Globalization, the Political Theory of the State and Civil Society, and the Politics of Identity in the Context of Environmental Governance

Antonio Contreras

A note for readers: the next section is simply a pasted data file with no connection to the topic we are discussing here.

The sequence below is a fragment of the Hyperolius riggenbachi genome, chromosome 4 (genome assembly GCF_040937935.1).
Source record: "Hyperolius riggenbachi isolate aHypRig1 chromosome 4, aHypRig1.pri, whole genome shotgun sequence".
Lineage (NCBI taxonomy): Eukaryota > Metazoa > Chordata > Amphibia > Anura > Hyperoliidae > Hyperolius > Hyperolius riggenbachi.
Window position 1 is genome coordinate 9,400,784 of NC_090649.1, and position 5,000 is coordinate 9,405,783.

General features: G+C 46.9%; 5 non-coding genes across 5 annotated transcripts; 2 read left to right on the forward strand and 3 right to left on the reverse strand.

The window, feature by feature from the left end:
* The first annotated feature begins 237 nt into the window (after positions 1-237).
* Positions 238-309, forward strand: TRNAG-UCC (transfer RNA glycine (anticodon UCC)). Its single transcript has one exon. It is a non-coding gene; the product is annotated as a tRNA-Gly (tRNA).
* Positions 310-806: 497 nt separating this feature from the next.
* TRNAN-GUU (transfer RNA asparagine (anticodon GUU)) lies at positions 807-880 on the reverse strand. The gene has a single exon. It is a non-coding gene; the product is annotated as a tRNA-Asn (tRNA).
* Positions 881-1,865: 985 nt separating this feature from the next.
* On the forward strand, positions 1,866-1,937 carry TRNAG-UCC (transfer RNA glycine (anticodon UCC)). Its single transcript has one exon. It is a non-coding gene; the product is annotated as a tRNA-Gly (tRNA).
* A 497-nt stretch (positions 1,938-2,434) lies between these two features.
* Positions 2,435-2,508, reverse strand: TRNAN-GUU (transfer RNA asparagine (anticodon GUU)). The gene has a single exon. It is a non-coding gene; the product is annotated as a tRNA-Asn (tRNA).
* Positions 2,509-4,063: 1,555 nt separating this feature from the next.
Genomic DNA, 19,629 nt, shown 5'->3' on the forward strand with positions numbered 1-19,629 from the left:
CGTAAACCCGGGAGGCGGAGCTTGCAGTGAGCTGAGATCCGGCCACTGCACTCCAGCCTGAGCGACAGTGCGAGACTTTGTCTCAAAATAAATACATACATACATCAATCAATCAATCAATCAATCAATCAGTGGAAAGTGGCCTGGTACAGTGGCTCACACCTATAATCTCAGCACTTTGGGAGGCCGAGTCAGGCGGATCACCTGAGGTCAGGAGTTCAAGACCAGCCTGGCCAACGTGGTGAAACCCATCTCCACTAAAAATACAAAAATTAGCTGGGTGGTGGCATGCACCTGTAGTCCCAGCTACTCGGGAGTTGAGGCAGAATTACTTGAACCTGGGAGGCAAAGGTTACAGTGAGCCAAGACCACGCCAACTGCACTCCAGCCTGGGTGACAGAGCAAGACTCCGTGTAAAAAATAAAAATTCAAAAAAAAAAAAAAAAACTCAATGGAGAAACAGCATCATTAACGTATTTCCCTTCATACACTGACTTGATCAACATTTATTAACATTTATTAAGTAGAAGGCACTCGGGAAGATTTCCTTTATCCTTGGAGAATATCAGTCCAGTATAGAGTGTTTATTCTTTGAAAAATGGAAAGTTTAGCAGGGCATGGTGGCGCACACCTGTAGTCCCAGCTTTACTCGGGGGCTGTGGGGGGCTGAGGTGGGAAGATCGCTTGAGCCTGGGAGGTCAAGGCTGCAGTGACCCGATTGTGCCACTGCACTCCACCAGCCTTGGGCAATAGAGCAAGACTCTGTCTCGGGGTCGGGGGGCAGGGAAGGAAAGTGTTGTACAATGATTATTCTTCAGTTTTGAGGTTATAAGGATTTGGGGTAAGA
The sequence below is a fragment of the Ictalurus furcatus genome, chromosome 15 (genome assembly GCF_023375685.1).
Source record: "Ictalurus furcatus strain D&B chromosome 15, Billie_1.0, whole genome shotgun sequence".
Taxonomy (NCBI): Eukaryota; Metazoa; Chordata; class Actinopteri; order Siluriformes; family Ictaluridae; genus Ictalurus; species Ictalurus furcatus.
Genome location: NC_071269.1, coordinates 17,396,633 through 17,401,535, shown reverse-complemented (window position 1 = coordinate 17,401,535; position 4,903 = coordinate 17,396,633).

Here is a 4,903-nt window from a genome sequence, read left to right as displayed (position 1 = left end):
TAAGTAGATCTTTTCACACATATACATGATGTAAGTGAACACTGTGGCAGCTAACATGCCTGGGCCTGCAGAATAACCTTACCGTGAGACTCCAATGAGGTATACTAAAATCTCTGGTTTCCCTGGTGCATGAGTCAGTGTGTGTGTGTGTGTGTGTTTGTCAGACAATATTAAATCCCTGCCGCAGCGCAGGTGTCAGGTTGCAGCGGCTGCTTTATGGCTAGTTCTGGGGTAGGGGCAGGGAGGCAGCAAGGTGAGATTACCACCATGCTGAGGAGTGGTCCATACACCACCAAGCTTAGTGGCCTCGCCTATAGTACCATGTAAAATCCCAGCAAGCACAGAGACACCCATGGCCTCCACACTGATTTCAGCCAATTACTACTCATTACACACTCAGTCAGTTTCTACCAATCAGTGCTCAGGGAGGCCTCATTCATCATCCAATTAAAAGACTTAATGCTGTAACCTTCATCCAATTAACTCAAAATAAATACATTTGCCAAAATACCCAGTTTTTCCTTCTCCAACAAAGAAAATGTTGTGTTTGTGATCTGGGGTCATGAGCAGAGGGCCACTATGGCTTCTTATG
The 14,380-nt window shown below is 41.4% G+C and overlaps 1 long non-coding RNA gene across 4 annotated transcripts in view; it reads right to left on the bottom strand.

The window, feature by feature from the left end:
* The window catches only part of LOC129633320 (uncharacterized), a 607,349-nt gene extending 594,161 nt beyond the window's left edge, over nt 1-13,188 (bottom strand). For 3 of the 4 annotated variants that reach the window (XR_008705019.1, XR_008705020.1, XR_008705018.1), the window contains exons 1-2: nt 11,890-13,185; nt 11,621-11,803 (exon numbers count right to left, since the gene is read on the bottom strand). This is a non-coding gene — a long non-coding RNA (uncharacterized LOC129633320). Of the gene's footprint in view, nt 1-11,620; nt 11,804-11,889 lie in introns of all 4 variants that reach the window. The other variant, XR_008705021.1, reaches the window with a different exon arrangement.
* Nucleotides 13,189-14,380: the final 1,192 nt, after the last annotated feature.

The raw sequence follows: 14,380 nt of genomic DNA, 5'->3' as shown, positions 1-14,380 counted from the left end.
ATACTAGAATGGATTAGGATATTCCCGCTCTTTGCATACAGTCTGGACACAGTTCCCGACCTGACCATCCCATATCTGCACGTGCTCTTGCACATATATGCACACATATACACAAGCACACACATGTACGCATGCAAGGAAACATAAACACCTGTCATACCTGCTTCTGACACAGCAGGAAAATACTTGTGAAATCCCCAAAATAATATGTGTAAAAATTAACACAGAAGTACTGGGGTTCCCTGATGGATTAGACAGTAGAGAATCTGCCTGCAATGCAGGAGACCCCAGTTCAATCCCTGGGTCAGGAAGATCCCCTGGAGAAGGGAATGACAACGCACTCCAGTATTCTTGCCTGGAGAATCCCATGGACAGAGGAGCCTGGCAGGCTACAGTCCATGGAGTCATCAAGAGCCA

The onslaught of globalization, like a bad storm, has caused serious implications not only to the practices of governance, but also on the body of theories that seek to explain the process of governance. The establishment of the discourse of the “global village” has eroded the power and autonomy of nation-states even as economies are increasingly becoming globalized. However, it is also evident that the power of civil societies within the boundaries of nation-states, and in the transnational arena has strengthened considerably. Also present is the awakening of cultural activism and women-based movements as a way of asserting the articulation of identities along ethnic or racial and gender lines. This interplay between globalization and governance requires an inquiry into the specific moments in which the political theories of the state and civil societies are either engaged or demolished; the manner by which politics of identity find their way to intervene and colonize the spaces which are left open by the unraveling of the colonial and patriarchal binds of the modern nation-state; and the manner by which globalization reasserts its agenda and recolonizes the spaces that are opened by identity-based politics. The final task is to locate these in the nexus of environmental resources governance.

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